The is no change for other electronic users. IF an electronic ordering system is not available please request 'C. diff screen'.
 

What volume of specimen is required and when should it be taken?

A minimum of ¼ of a pot of faeces of Bristol stool type 6 or 7 must be submitted for testing. 

Samples must be sent immediately (within 2 hours) to the lab (a delay in transport can result in a significant loss of any toxin that may be present in the sample).  Samples that cannot be processed within two hours must be refrigerated (up to two days).

Please consult Infection Control for guidance as to when to submit samples per episode of diarrhoea.


What is the department’s policy on not testing samples?


Please be aware of our criteria for not testing of stool samples for C difficile toxin. 

  • If the sample is not Bristol Stool Type 6 or 7 it will not be tested (is the stool liquid enough for pippeting).
  • If the sample is entirely mucus it will not be tested as our current method for testing is validated for faeces only.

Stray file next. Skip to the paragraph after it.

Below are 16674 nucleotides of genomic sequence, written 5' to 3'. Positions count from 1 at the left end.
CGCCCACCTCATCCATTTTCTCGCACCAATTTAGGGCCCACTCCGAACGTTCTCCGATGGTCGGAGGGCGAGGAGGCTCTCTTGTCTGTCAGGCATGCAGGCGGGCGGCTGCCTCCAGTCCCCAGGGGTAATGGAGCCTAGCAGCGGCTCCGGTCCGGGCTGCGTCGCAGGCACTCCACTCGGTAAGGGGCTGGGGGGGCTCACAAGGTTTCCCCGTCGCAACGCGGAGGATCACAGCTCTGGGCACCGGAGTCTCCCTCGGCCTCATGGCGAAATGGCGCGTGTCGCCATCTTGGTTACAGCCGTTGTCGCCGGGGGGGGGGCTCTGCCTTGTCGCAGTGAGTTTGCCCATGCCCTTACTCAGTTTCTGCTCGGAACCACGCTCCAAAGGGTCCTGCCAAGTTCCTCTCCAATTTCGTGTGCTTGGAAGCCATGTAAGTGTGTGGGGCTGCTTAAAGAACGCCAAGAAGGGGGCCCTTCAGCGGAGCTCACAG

• If the sample is from patients under 2 years of age. *
  • If the patient has tested positive within 28 days. *
  • If more than one stool has been sent per episode of diarrhoea (7 days) the second and subsequent samples will not be tested until a period of 7 days has elapsed from the last recorded sample. *

 * Samples may be processed but only after clearance from a consultant microbiologist or the Infection Control Team.


Virology   

What are the indications for testing a sample for enteric viruses?

Most people with viral gastroenteritis have only mild symptoms, and the condition improves within a few days without the need for treatment.  However in certain cases, for example; if the symptoms are severe, persistent or recurrent and if the patient is especially vulnerable due to age or immune status, or in outbreaks of diarrhoea it may be clinically useful to isolate the causative agent